Jeffrey McCoy, seen here in a family photo, was shot to death by his friend Brian Fitch who thought he was sleeping with his girlfriend. (photo courtesy of
Jeffrey McCoy, seen here in a family photo, was shot to death by his friend Brian Fitch who thought he was sleeping with his girlfriend. (photo courtesy of Elizabeth McCoy)

MARTINEZ -- For the second time in the past two decades, Brian Fitch testified Thursday in a Contra Costa court that he killed a former high school classmate in self-defense while riding in a truck together.

The 43-year-old Fairfield resident was acquitted of the first shooting, and on Thursday he spent three emotional hours on the stand describing strikingly similar events, again saying he killed his best friend, Jeff McCoy, to save his own life.

"I looked over, and he had a gun pointed at me, and my heart sunk," a crying Fitch told jurors Thursday of his Sept. 6, 2011, encounter with his childhood friend.

Prosecutors say Fitch shot McCoy, a 42-year-old San Pablo resident, 10 times -- mostly in the back -- in a jealous rage, believing McCoy was sleeping with his wife. McCoy managed to scurry out the passenger window of the speeding truck and was found dying in the street near Pinole's Fernandez Park, where the pair played Pony League baseball together as boys.

Outside court, McCoy's relatives said they remembered a 23-year-old Fitch telling a similar story from the stand in 1993 after he was charged with shooting Anthony Earl Davis, another Pinole Valley High School classmate, in the face while they both rode in a truck.

"He got on the stand, told lies, and the jury bought it," said Barbara McCoy, the victim's mother, who came from East County to attend the trial.

The morning began with Fitch -- wearing a striped blue dress shirt, tie, sweater vest and glasses -- saying how he and McCoy were "inseparable" as kids.

However, by September 2011, Fitch said the pair had a falling, out and he believed his former best friend was sleeping with his wife. After an argument with his wife, Fitch said he drove to Pinole, bringing a .45 semi-automatic pistol and a .357 revolver to McCoy's house.

"I just wanted someone to sit down and talk to me," he said, sobbing.

After Fitch snorted a line of cocaine, he said McCoy asked him to score some heroin from Richmond. Fitch said he reluctantly took him, but returned to Pinole when traffic was bad. As the pair drove to the crest of a hill in a residential neighborhood, Fitch said he confronted McCoy about his wife, and McCoy responded: "What are you gonna do about it?" He said McCoy then pointed one of his handguns at him, before Fitch pulled his other gun from his waistband as he drove and shot McCoy.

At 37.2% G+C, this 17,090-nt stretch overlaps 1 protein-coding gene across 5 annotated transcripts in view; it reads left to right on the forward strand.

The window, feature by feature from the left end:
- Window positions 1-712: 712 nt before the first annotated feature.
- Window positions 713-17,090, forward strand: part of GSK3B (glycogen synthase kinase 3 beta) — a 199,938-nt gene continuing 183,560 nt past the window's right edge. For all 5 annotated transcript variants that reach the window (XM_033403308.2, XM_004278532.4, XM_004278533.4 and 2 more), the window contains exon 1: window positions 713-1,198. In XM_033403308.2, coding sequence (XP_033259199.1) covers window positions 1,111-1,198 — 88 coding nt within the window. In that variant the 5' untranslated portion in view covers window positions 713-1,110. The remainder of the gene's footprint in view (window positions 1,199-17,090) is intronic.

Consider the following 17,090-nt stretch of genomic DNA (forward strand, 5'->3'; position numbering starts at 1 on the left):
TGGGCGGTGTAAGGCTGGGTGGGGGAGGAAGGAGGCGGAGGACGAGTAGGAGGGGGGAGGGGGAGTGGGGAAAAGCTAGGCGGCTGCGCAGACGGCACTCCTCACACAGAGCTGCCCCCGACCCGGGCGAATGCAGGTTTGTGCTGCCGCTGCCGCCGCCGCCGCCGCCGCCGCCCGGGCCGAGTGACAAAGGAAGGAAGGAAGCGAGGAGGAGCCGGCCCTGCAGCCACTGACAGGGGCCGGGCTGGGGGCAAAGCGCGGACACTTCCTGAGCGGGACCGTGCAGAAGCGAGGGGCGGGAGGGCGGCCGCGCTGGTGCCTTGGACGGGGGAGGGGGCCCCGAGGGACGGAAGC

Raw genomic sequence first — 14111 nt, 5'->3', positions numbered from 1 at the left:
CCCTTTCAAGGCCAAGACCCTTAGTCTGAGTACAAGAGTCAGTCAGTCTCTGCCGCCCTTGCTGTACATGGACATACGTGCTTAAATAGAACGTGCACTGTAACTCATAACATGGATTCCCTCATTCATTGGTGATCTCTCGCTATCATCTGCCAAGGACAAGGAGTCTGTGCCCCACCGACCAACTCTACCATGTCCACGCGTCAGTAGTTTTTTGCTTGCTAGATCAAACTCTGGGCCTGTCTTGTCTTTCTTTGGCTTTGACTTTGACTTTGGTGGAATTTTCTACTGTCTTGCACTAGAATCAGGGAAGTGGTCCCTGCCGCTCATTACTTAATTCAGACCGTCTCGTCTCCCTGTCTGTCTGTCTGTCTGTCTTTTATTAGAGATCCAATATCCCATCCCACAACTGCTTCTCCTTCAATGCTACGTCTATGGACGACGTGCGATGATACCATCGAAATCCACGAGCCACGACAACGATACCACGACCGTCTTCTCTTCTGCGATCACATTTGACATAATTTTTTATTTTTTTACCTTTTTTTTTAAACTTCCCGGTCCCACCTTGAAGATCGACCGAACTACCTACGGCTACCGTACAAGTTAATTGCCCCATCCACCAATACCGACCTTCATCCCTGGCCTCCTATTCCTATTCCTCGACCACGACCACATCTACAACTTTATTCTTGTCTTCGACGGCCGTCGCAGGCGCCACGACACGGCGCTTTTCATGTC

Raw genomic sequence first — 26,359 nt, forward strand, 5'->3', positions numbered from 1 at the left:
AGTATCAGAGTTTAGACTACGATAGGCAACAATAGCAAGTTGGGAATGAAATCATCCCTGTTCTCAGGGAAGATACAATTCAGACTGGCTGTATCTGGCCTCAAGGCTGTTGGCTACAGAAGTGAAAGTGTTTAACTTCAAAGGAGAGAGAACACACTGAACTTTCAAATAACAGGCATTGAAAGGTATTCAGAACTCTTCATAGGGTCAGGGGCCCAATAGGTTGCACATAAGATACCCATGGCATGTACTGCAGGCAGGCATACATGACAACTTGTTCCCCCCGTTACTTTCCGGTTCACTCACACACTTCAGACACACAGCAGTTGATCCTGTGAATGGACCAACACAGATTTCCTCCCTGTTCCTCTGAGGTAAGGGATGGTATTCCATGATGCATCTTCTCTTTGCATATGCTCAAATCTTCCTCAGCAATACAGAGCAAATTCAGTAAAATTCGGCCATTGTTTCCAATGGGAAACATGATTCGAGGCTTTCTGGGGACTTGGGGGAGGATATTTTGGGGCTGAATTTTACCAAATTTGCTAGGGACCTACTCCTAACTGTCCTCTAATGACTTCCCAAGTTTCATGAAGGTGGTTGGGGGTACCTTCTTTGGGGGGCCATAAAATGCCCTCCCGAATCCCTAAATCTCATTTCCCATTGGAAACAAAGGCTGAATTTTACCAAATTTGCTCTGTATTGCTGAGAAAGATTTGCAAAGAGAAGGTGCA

"I kept squeezing the trigger until it emptied," he said. "I realized I shot one of my best friends, but he still had the gun."

Fitch said he hit the brakes, and the gun fell to the floor. He said he then picked it up, as McCoy started slapping him, saying, "I should have killed you."

Fitch said he then unloaded all the bullets from the other gun.

Asked if it was self-defense, Fitch said, "I was looking down the barrel of a gun."

McCoy jumped out the passenger window of the speeding truck and Fitch fled.

"I panicked, and I know I should have stopped and called 9-1-1 and gone back and gave him CPR," Fitch said, sobbing. "I was scared; I had been in trouble before, and I didn't think anyone would believe me."

Fitch testified he cleaned the bloodstained truck at a friend's house because "I just wanted it to go away."

In her cross-examination, prosecutor Mary Knox read dozens of statements made by Fitch to police and to his mother and others showing an angry jealous streak regarding his wife and men he believed she slept with. To each statement, Fitch told the prosecutor he could not recall making it.

Knox questioned Fitch about his earlier acquittal, when he told a jury that he thought his high school classmate Davis was reaching for a gun as Davis drove the pair. Davis was actually holding a small poodle, Knox said.

For McCoy's mother, watching Fitch's testimony was heart-wrenching.

"I want my son's reputation restored because he was well-liked and a people-person in the city of Pinole," she said. "He had many, many friends, and Brian Fitch was always jealous of Jeff."

She said her son, who ran his own tree business and was an avid fisherman, did not use heroin and Fitch was using it as an "excuse" on how he got McCoy into his truck.

Elizabeth McCoy, the victim's sister and Fitch's ex-wife of a year, said the testimony made her sick.

"I have no doubt in my mind that Brian Fitch is a stone-cold killer and ... I believe it was jealousy, I really do," she said. "I don't believe any of his claims that my brother was having an affair."

Fitch's testimony ended Thursday afternoon. The defense will call its next witness Tuesday.